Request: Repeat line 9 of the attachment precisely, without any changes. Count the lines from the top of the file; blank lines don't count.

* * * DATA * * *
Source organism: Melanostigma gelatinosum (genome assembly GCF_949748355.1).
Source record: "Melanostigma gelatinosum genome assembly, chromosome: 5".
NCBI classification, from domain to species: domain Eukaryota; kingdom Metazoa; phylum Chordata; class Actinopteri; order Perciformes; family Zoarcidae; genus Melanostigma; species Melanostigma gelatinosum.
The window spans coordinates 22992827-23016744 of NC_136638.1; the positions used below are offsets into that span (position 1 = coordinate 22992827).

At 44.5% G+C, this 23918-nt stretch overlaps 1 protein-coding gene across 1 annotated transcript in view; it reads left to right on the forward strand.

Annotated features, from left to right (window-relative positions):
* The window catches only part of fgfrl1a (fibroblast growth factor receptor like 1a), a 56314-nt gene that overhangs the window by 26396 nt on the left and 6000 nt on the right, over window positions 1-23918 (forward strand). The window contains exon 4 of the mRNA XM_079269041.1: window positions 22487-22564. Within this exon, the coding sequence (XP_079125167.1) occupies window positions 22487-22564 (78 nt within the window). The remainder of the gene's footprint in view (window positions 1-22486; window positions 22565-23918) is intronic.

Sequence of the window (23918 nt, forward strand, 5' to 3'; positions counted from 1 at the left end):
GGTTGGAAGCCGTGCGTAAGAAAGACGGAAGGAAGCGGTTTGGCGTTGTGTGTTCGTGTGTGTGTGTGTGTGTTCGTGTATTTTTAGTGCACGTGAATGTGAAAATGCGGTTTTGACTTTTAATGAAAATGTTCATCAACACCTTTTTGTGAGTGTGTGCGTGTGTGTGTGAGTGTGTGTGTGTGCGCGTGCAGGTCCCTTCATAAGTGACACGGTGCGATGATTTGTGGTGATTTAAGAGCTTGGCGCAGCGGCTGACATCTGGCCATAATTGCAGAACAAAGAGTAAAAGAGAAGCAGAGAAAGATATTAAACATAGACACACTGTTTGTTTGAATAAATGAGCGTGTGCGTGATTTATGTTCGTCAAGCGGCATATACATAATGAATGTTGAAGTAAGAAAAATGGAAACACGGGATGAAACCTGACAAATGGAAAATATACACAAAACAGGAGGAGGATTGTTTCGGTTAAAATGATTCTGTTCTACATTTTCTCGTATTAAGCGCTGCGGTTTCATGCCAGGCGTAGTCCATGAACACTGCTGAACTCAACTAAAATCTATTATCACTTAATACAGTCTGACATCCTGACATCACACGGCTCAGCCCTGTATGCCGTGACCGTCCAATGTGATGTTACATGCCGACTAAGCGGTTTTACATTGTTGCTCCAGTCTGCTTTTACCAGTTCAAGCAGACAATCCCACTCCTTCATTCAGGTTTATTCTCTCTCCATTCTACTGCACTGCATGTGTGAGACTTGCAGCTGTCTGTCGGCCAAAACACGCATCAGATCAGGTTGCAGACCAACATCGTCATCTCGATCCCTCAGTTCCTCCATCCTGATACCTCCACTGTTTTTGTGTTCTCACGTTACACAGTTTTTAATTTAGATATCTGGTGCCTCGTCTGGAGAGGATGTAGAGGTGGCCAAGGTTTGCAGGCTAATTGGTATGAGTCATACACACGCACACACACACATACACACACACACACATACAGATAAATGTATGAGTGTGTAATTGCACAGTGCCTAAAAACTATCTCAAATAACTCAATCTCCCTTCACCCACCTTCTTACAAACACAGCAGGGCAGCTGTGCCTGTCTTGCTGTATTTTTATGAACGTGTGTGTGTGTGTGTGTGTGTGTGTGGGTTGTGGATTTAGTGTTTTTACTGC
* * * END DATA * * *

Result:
GGTTGGAAGCCGTGCGTAAGAAAGACGGAAGGAAGCGGTTTGGCGTTGTGTGTTCGTGTGTGTGTGTGTGTGTTCGTGTATTTTTAGTGCACGTGAATGTGAAAATGCGGTTTTGACTTTTAATGAAAATGTTCATCAACACCTTTTTGTGAGTGTGTGCGTGTGTGTGTGAGTGTGTGTGTGTGCGCGTGCAGGTCCCTTCATAAGTGACACGGTGCGATGATTTGTGGTGATTTAAGAGCTTGGCGCAGCGGCTGACATCTGGCCATAATTGCAGAACAAAGAGTAAAAGAGAAGCAGAGAAAGATATTAAACATAGACACACTGTTTGTTTGAATAAATGAGCGTGTGCGTGATTTATGTTCGTCAAGCGGCATATACATAATGAATGTTGAAGTAAGAAAAATGGAAACACGGGATGAAACCTGACAAATGGAAAATATACACAAAACAGGAGGAGGATTGTTTCGGTTAAAATGATTCTGTTCTACATTTTCTCGTATTAAGCGCTGCGGTTTCATGCCAGGCGTAGTCCATGAACACTGCTGAACTCAACTAAAATCTATTATCACTTAATACAGTCTGACATCCTGACATCACACGGCTCAGCCCTGTATGCCGTGACCGTCCAATGTGATGTTACATGCCGACTAAGCGGTTTTACATTGTTGCTCCAGTCTGCTTTTACCAGTTCAAGCAGACAATCCCACTCCTTCATTCAGGTTTATTCTCTCTCCATTCTACTGCACTGCATGTGTGAGACTTGCAGCTGTCTGTCGGCCAAAACACGCATCAGATCAGGTTGCAGACCAACATCGTCATCTCGATCCCTCAGTTCCTCCATCCTGATACCTCCACTGTTTTTGTGTTCTCACGTTACACAGTTTTTAATTTAGATATCTGGTGCCTCGTCTGGAGAGGATGTAGAGGTGGCCAAGGTTTGCAGGCTAATTGGTATGAGTCATACACACGCACACACACACATACACACACACACACATACAGATAAATGTATGAGTGTGTAATTGCACAGTGCCTAAAAACTATCTCAAATAACTCAATCTCCCTTCACCCACCTTCTTACAAACACAGCAGGGCAGCTGTGCCTGTCTTGCTGTATTTTTATGAACGTGTGTGTGTGTGTGTGTGTGTGTGTGGGTTGTGGATTTAGTGTTTTTACTGC